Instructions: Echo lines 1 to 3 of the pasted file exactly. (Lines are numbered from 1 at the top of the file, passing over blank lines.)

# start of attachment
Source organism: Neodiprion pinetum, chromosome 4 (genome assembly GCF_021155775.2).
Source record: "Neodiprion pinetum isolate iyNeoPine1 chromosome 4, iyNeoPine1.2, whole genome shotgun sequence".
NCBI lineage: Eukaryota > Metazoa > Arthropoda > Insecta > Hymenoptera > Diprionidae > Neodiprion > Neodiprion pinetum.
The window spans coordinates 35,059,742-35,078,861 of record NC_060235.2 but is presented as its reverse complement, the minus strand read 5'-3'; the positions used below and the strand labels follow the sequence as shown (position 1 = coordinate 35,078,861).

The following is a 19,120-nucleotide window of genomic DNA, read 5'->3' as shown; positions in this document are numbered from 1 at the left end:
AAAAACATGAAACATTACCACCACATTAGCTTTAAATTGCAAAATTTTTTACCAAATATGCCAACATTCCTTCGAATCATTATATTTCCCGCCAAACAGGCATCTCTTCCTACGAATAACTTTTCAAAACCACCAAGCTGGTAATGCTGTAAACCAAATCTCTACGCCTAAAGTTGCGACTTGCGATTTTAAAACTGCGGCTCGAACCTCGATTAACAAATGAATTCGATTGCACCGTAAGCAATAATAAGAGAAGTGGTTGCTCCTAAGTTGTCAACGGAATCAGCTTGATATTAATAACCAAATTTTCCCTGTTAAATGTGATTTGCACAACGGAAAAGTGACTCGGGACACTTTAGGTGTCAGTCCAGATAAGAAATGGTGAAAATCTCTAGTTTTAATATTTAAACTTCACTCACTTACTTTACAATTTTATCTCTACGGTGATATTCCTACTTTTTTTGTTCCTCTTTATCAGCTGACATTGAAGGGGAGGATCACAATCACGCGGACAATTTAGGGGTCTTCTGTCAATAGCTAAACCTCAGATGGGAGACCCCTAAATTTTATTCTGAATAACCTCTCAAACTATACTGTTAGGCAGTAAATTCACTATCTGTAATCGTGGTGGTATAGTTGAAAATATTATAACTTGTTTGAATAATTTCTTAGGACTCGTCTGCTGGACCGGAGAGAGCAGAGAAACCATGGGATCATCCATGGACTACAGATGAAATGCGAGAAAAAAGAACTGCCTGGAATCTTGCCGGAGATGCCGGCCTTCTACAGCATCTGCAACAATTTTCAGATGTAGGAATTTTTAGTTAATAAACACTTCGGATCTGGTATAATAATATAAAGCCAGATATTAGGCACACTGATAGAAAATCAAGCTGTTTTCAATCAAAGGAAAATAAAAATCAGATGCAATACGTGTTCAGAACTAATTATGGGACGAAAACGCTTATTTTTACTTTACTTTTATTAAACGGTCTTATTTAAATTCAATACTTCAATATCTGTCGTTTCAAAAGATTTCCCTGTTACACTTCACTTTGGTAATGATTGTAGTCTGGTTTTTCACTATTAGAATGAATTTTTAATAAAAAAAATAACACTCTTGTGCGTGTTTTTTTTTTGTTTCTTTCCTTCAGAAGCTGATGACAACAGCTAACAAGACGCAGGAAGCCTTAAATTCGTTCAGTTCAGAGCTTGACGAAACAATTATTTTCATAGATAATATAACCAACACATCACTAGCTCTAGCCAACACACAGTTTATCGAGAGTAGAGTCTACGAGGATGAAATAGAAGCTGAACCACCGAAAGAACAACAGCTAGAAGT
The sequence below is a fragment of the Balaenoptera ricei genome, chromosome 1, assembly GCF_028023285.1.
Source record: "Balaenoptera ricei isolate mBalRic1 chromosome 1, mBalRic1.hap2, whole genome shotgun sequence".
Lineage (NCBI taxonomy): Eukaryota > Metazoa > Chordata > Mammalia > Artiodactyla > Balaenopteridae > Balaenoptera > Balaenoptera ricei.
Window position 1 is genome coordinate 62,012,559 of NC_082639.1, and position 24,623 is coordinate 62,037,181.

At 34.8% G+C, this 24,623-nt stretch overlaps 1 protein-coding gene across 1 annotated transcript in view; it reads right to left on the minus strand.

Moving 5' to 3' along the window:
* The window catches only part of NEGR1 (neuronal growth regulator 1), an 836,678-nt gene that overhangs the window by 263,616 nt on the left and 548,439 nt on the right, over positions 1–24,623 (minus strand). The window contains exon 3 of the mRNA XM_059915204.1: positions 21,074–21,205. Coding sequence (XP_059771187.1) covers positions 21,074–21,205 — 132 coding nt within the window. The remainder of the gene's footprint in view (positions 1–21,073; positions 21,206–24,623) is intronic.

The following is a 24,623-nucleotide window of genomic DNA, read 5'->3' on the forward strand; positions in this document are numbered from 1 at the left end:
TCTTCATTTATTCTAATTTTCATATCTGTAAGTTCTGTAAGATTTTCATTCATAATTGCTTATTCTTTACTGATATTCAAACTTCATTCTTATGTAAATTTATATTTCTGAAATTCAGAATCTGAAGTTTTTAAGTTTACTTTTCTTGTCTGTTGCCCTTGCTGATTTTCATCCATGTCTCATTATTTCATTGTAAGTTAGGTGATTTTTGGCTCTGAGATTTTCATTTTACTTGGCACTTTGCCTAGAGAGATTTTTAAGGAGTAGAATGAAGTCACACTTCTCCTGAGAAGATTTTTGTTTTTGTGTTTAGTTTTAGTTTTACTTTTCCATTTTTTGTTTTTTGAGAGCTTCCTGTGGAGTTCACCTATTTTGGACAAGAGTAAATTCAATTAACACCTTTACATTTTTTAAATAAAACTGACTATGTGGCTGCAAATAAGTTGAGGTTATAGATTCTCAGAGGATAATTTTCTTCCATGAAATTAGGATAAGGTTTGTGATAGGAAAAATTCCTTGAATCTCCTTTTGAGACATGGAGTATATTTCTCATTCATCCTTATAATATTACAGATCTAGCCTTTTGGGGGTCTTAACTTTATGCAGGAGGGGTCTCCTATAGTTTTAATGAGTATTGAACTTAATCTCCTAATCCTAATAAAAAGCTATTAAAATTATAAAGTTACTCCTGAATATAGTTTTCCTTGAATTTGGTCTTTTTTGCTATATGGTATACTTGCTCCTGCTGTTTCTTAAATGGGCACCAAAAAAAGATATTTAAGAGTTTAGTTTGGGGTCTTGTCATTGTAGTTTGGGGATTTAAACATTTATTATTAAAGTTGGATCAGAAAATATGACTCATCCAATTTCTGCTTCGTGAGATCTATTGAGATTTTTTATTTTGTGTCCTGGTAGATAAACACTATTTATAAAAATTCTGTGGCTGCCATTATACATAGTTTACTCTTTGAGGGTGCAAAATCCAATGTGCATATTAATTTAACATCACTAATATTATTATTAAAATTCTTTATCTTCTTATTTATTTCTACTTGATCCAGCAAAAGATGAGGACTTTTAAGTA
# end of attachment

Source organism: Neodiprion pinetum, chromosome 4 (genome assembly GCF_021155775.2).
Source record: "Neodiprion pinetum isolate iyNeoPine1 chromosome 4, iyNeoPine1.2, whole genome shotgun sequence".
NCBI lineage: Eukaryota > Metazoa > Arthropoda > Insecta > Hymenoptera > Diprionidae > Neodiprion > Neodiprion pinetum.